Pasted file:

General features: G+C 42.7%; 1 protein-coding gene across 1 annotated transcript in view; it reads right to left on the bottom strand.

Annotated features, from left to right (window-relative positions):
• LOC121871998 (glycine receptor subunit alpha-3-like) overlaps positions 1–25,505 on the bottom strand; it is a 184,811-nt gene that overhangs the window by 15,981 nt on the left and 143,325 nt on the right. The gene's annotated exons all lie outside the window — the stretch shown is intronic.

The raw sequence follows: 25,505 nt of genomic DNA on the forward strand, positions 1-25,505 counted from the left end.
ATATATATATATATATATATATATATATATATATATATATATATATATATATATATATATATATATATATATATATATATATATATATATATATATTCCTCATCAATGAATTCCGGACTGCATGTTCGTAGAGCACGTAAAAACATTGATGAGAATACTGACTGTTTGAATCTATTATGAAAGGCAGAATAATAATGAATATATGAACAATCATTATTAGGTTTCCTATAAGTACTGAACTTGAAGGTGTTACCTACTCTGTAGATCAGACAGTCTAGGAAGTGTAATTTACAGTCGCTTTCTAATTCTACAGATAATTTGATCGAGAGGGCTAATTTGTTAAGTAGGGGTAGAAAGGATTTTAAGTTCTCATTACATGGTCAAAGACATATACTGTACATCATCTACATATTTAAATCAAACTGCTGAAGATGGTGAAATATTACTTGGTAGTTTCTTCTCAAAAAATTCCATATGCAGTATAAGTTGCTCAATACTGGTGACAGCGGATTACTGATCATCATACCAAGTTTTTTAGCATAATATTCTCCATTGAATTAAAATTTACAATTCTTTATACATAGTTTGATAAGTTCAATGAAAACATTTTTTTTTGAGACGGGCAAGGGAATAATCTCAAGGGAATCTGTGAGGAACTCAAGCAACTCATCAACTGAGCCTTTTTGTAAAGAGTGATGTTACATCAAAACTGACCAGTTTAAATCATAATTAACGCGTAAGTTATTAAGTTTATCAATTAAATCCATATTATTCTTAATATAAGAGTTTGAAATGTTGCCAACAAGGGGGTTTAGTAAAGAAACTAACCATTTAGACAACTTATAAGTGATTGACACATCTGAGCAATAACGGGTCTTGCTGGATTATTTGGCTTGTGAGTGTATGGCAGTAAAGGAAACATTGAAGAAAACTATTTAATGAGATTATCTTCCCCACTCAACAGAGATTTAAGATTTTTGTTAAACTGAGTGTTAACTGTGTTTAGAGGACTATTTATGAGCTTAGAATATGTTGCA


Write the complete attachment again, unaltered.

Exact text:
General features: G+C 42.7%; 1 protein-coding gene across 1 annotated transcript in view; it reads right to left on the bottom strand.

Annotated features, from left to right (window-relative positions):
• LOC121871998 (glycine receptor subunit alpha-3-like) overlaps positions 1–25,505 on the bottom strand; it is a 184,811-nt gene that overhangs the window by 15,981 nt on the left and 143,325 nt on the right. The gene's annotated exons all lie outside the window — the stretch shown is intronic.

The raw sequence follows: 25,505 nt of genomic DNA on the forward strand, positions 1-25,505 counted from the left end.
ATATATATATATATATATATATATATATATATATATATATATATATATATATATATATATATATATATATATATATATATATATATATATATATATTCCTCATCAATGAATTCCGGACTGCATGTTCGTAGAGCACGTAAAAACATTGATGAGAATACTGACTGTTTGAATCTATTATGAAAGGCAGAATAATAATGAATATATGAACAATCATTATTAGGTTTCCTATAAGTACTGAACTTGAAGGTGTTACCTACTCTGTAGATCAGACAGTCTAGGAAGTGTAATTTACAGTCGCTTTCTAATTCTACAGATAATTTGATCGAGAGGGCTAATTTGTTAAGTAGGGGTAGAAAGGATTTTAAGTTCTCATTACATGGTCAAAGACATATACTGTACATCATCTACATATTTAAATCAAACTGCTGAAGATGGTGAAATATTACTTGGTAGTTTCTTCTCAAAAAATTCCATATGCAGTATAAGTTGCTCAATACTGGTGACAGCGGATTACTGATCATCATACCAAGTTTTTTAGCATAATATTCTCCATTGAATTAAAATTTACAATTCTTTATACATAGTTTGATAAGTTCAATGAAAACATTTTTTTTTGAGACGGGCAAGGGAATAATCTCAAGGGAATCTGTGAGGAACTCAAGCAACTCATCAACTGAGCCTTTTTGTAAAGAGTGATGTTACATCAAAACTGACCAGTTTAAATCATAATTAACGCGTAAGTTATTAAGTTTATCAATTAAATCCATATTATTCTTAATATAAGAGTTTGAAATGTTGCCAACAAGGGGGTTTAGTAAAGAAACTAACCATTTAGACAACTTATAAGTGATTGACACATCTGAGCAATAACGGGTCTTGCTGGATTATTTGGCTTGTGAGTGTATGGCAGTAAAGGAAACATTGAAGAAAACTATTTAATGAGATTATCTTCCCCACTCAACAGAGATTTAAGATTTTTGTTAAACTGAGTGTTAACTGTGTTTAGAGGACTATTTATGAGCTTAGAATATGTTGCA